It’s no secret that software companies operate in a very competitive space where rivalry is increasingly fierce and where profit margins can be razor thin. New, smaller software companies are sprouting up each month and the leading software companies continually make strong advancements forward leveraging massive cash flow reserves. This cycle makes it difficult for the mid-sized software company to compete because (a) they don’t typically have the cash flow necessary to take giant leaps forward in the industry and (b) because they need to continually move forward to stay ahead of the smaller software companies that are vying for their slot in the marketplace. Consequently, making the jump from an unknown to a mainstream brand can prove to be very difficult for the mid-sized software company.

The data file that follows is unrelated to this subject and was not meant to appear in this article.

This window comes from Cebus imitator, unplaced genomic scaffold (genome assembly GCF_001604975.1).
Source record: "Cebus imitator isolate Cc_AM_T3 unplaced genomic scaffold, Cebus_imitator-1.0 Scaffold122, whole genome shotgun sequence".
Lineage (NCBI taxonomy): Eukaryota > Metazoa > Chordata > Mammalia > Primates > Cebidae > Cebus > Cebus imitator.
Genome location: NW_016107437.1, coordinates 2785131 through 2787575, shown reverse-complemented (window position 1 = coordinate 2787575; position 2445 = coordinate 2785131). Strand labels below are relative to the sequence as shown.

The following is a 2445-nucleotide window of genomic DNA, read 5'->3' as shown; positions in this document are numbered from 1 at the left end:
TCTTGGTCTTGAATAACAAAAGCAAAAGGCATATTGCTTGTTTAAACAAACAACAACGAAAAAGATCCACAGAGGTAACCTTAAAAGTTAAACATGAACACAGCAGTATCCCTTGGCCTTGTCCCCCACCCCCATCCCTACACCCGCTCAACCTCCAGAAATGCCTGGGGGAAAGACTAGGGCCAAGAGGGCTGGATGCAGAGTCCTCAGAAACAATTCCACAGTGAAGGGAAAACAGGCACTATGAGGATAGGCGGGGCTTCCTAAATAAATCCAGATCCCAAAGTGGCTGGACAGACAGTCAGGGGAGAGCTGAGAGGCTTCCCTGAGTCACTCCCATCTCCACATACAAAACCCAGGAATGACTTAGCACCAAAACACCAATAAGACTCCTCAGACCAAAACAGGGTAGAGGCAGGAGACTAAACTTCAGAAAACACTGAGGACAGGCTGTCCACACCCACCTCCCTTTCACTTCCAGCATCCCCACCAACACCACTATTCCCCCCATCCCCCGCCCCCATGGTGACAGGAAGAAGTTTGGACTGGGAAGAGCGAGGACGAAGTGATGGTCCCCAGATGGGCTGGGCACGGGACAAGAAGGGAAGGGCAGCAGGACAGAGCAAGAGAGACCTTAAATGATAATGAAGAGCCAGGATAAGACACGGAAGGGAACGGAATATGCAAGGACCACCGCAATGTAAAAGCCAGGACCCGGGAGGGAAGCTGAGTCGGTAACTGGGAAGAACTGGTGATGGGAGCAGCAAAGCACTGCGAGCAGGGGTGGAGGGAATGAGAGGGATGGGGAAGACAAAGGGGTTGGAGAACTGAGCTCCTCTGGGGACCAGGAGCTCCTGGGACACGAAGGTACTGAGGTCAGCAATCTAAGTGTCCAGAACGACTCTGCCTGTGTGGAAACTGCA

Finding ways to create new revenue streams and to decrease current costs is imperative to the success of companies caught in this cycle. They need to be thinking on their feet, thinking ahead and thinking creatively, all at the same time. This can be a daunting task, as any software executive will tell you.
Despite all of the challenges that face the mid-sized software market, there are several ways to create these much needed revenue streams and to decrease current costs. New advancements in technology and its use in training and development make generating these revenue streams possible.
Setting the Stage
It is almost taken for granted that when an organization purchases a software package from a reputable vendor, a certain amount of end-user, customer training will be either bundled into the purchase price or made available to them for an additional cost. If training isn’t available to the end-user customer, the learning curve on the new software package is going to be fairly steep, depending on the complexity of the software.
Typical training expense categories associated with most mid-sized software companies include: